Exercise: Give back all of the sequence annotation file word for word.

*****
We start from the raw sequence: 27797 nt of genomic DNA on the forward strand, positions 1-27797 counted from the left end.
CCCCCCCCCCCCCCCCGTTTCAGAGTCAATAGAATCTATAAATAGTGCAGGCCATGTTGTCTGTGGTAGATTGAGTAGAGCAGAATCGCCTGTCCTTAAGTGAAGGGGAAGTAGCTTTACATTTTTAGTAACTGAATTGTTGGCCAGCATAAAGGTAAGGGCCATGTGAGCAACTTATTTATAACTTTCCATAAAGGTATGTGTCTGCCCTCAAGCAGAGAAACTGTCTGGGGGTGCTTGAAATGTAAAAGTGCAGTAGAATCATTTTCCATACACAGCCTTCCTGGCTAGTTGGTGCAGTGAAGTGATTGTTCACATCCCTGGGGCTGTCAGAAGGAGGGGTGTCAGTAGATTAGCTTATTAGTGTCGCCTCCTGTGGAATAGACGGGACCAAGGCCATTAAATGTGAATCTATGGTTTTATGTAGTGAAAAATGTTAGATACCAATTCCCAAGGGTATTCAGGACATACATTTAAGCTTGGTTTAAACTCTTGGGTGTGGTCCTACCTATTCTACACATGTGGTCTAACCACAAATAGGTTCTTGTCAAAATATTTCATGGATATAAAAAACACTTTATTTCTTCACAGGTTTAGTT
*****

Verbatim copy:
We start from the raw sequence: 27797 nt of genomic DNA on the forward strand, positions 1-27797 counted from the left end.
CCCCCCCCCCCCCCCCGTTTCAGAGTCAATAGAATCTATAAATAGTGCAGGCCATGTTGTCTGTGGTAGATTGAGTAGAGCAGAATCGCCTGTCCTTAAGTGAAGGGGAAGTAGCTTTACATTTTTAGTAACTGAATTGTTGGCCAGCATAAAGGTAAGGGCCATGTGAGCAACTTATTTATAACTTTCCATAAAGGTATGTGTCTGCCCTCAAGCAGAGAAACTGTCTGGGGGTGCTTGAAATGTAAAAGTGCAGTAGAATCATTTTCCATACACAGCCTTCCTGGCTAGTTGGTGCAGTGAAGTGATTGTTCACATCCCTGGGGCTGTCAGAAGGAGGGGTGTCAGTAGATTAGCTTATTAGTGTCGCCTCCTGTGGAATAGACGGGACCAAGGCCATTAAATGTGAATCTATGGTTTTATGTAGTGAAAAATGTTAGATACCAATTCCCAAGGGTATTCAGGACATACATTTAAGCTTGGTTTAAACTCTTGGGTGTGGTCCTACCTATTCTACACATGTGGTCTAACCACAAATAGGTTCTTGTCAAAATATTTCATGGATATAAAAAACACTTTATTTCTTCACAGGTTTAGTT